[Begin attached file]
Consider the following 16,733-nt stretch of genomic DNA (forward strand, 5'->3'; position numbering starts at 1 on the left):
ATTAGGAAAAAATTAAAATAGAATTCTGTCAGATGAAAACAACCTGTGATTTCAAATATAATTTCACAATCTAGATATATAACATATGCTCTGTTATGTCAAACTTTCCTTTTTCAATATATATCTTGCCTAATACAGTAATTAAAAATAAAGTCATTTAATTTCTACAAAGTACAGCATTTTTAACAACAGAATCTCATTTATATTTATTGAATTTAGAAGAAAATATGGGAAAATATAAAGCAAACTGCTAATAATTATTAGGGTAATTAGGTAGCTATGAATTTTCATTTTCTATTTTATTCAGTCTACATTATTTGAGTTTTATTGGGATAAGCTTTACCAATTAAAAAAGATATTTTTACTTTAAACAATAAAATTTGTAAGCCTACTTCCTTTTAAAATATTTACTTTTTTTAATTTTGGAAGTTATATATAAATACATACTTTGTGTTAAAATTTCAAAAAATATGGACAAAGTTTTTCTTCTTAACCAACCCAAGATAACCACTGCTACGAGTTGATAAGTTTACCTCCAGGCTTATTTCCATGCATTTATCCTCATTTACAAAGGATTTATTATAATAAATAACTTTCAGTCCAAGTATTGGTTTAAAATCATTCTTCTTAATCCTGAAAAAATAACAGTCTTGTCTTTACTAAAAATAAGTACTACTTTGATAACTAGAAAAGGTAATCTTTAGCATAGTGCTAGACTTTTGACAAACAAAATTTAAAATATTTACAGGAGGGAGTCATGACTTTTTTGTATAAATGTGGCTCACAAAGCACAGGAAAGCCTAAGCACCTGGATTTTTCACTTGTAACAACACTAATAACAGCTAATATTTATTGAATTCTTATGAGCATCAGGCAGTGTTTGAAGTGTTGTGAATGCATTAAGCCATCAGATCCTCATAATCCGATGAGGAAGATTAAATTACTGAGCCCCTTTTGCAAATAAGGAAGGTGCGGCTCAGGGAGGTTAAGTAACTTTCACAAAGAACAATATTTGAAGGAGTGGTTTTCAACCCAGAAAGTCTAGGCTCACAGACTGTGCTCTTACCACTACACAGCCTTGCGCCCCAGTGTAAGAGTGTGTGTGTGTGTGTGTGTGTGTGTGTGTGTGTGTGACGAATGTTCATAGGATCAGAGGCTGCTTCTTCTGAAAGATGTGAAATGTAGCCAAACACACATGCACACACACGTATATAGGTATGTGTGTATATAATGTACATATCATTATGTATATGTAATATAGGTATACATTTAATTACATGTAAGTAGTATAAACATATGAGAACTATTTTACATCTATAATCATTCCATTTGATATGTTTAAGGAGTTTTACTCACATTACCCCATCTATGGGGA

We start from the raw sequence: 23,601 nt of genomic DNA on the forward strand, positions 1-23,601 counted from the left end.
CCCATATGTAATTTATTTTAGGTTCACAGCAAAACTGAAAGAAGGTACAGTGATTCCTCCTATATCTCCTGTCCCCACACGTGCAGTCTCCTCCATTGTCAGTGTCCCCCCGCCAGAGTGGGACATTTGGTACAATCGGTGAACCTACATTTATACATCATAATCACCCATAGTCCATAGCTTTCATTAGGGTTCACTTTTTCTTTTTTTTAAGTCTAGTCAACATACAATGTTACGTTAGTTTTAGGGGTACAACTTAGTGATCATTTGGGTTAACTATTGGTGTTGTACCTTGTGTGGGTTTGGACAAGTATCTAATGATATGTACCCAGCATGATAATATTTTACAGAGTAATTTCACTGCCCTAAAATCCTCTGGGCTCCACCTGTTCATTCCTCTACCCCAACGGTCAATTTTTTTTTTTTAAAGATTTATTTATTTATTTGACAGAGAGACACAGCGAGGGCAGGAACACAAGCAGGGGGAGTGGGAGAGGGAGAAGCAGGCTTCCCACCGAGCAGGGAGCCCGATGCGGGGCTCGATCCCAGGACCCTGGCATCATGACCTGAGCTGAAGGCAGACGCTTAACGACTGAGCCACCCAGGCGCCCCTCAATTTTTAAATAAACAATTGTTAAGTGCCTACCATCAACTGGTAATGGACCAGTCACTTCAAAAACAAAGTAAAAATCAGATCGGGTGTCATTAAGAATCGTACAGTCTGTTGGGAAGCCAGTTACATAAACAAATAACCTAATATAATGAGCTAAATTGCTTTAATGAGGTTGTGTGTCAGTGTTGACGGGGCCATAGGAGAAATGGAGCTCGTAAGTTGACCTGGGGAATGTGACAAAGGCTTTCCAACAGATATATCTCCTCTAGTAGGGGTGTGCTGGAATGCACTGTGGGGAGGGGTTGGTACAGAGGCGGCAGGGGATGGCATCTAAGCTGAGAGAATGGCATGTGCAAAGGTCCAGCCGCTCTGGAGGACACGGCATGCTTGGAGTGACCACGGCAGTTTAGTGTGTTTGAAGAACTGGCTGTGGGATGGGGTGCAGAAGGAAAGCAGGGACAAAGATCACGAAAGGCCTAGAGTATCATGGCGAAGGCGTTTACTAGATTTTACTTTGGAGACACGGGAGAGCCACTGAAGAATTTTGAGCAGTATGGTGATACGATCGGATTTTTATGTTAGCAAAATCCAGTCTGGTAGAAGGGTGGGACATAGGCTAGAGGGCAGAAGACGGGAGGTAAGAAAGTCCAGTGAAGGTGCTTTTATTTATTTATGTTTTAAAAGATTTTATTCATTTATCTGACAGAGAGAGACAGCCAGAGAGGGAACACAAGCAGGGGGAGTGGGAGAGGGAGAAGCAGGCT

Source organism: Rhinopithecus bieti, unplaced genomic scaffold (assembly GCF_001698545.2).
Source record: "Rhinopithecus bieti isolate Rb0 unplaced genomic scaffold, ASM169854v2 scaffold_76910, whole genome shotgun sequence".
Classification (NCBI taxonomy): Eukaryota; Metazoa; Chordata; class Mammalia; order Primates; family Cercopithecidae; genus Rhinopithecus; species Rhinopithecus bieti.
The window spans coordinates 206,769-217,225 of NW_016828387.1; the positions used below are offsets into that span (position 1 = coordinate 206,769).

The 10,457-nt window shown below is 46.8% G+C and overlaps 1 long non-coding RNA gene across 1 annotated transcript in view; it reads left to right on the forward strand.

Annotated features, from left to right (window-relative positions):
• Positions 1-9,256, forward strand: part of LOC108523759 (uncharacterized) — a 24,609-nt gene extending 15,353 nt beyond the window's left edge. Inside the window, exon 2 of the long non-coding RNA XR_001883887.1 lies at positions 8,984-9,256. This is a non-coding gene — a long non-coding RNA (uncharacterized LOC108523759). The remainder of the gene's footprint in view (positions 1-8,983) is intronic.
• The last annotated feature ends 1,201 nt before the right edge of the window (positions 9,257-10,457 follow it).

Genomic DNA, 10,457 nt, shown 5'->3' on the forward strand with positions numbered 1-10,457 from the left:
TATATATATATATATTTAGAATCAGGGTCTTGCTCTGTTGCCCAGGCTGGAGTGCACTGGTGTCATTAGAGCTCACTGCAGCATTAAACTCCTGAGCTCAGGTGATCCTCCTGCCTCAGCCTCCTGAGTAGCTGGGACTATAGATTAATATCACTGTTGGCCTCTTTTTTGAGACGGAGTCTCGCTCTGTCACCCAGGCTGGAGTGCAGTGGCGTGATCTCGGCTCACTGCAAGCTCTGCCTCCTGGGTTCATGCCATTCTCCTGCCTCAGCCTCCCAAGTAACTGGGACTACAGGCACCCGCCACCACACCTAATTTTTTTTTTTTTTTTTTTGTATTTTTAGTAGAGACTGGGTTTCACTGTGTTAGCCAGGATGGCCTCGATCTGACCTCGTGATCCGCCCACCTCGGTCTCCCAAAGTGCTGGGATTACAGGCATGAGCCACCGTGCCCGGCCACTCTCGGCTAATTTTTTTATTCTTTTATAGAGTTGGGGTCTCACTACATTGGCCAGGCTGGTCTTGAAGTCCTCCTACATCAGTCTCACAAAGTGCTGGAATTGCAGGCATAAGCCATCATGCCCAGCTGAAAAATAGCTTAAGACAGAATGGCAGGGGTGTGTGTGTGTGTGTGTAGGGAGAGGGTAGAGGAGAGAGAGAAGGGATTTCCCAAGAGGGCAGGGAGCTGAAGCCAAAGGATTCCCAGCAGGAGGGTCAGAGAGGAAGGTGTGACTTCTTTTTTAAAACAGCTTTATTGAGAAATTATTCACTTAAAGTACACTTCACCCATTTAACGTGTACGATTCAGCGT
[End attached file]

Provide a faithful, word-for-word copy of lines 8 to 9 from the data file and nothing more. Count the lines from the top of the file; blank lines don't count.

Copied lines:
The window spans coordinates 206,769-217,225 of NW_016828387.1; the positions used below are offsets into that span (position 1 = coordinate 206,769).

The 10,457-nt window shown below is 46.8% G+C and overlaps 1 long non-coding RNA gene across 1 annotated transcript in view; it reads left to right on the forward strand.